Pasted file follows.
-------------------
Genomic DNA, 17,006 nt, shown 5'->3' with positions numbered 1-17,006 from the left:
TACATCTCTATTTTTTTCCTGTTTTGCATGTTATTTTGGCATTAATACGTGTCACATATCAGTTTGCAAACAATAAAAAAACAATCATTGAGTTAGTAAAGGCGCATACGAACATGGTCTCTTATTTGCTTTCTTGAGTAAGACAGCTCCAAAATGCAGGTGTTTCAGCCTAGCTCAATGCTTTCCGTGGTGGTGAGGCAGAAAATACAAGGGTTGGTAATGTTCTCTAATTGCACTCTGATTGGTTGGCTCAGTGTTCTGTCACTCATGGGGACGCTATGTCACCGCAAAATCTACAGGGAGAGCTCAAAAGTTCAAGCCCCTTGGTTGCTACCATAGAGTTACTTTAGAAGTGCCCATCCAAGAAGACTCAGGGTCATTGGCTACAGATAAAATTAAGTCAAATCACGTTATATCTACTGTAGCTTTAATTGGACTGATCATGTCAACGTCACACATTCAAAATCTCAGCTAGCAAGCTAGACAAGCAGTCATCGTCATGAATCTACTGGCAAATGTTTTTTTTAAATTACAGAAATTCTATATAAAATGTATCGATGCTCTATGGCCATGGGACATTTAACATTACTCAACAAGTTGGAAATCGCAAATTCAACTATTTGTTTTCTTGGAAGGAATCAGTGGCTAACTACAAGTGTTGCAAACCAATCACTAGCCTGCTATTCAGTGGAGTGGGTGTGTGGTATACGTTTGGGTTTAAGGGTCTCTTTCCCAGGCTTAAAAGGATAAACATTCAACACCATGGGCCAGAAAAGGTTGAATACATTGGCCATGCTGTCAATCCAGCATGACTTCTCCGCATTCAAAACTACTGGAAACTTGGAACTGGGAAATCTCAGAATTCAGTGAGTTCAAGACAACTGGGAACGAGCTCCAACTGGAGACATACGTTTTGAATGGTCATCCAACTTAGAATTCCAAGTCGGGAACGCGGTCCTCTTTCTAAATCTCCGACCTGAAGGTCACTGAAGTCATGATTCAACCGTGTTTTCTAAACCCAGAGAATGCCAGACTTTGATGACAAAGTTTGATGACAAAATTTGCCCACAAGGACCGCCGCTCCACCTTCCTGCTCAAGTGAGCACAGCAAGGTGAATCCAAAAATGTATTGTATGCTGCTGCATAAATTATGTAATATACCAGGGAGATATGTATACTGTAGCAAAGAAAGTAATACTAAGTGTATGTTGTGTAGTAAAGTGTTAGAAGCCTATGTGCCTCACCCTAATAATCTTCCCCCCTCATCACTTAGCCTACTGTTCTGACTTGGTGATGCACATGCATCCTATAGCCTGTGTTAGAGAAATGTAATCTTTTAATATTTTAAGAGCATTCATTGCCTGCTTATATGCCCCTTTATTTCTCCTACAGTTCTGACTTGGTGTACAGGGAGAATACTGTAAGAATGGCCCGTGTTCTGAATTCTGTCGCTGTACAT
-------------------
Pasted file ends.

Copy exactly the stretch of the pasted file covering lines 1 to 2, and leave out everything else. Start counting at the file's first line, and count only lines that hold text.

Genomic DNA, 17,006 nt, shown 5'->3' with positions numbered 1-17,006 from the left:
TACATCTCTATTTTTTTCCTGTTTTGCATGTTATTTTGGCATTAATACGTGTCACATATCAGTTTGCAAACAATAAAAAAACAATCATTGAGTTAGTAAAGGCGCATACGAACATGGTCTCTTATTTGCTTTCTTGAGTAAGACAGCTCCAAAATGCAGGTGTTTCAGCCTAGCTCAATGCTTTCCGTGGTGGTGAGGCAGAAAATACAAGGGTTGGTAATGTTCTCTAATTGCACTCTGATTGGTTGGCTCAGTGTTCTGTCACTCATGGGGACGCTATGTCACCGCAAAATCTACAGGGAGAGCTCAAAAGTTCAAGCCCCTTGGTTGCTACCATAGAGTTACTTTAGAAGTGCCCATCCAAGAAGACTCAGGGTCATTGGCTACAGATAAAATTAAGTCAAATCACGTTATATCTACTGTAGCTTTAATTGGACTGATCATGTCAACGTCACACATTCAAAATCTCAGCTAGCAAGCTAGACAAGCAGTCATCGTCATGAATCTACTGGCAAATGTTTTTTTTAAATTACAGAAATTCTATATAAAATGTATCGATGCTCTATGGCCATGGGACATTTAACATTACTCAACAAGTTGGAAATCGCAAATTCAACTATTTGTTTTCTTGGAAGGAATCAGTGGCTAACTACAAGTGTTGCAAACCAATCACTAGCCTGCTATTCAGTGGAGTGGGTGTGTGGTATACGTTTGGGTTTAAGGGTCTCTTTCCCAGGCTTAAAAGGATAAACATTCAACACCATGGGCCAGAAAAGGTTGAATACATTGGCCATGCTGTCAATCCAGCATGACTTCTCCGCATTCAAAACTACTGGAAACTTGGAACTGGGAAATCTCAGAATTCAGTGAGTTCAAGACAACTGGGAACGAGCTCCAACTGGAGACATACGTTTTGAATGGTCATCCAACTTAGAATTCCAAGTCGGGAACGCGGTCCTCTTTCTAAATCTCCGACCTGAAGGTCACTGAAGTCATGATTCAACCGTGTTTTCTAAACCCAGAGAATGCCAGACTTTGATGACAAAGTTTGATGACAAAATTTGCCCACAAGGACCGCCGCTCCACCTTCCTGCTCAAGTGAGCACAGCAAGGTGAATCCAAAAATGTATTGTATGCTGCTGCATAAATTATGTAATATACCAGGGAGATATGTATACTGTAGCAAAGAAAGTAATACTAAGTGTATGTTGTGTAGTAAAGTGTTAGAAGCCTATGTGCCTCACCCTAATAATCTTCCCCCCTCATCACTTAGCCTACTGTTCTGACTTGGTGATGCACATGCATCCTATAGCCTGTGTTAGAGAAATGTAATCTTTTAATATTTTAAGAGCATTCATTGCCTGCTTATATGCCCCTTTATTTCTCCTACAGTTCTGACTTGGTGTACAGGGAGAATACTGTAAGAATGGCCCGTGTTCTGAATTCTGTCGCTGTACAT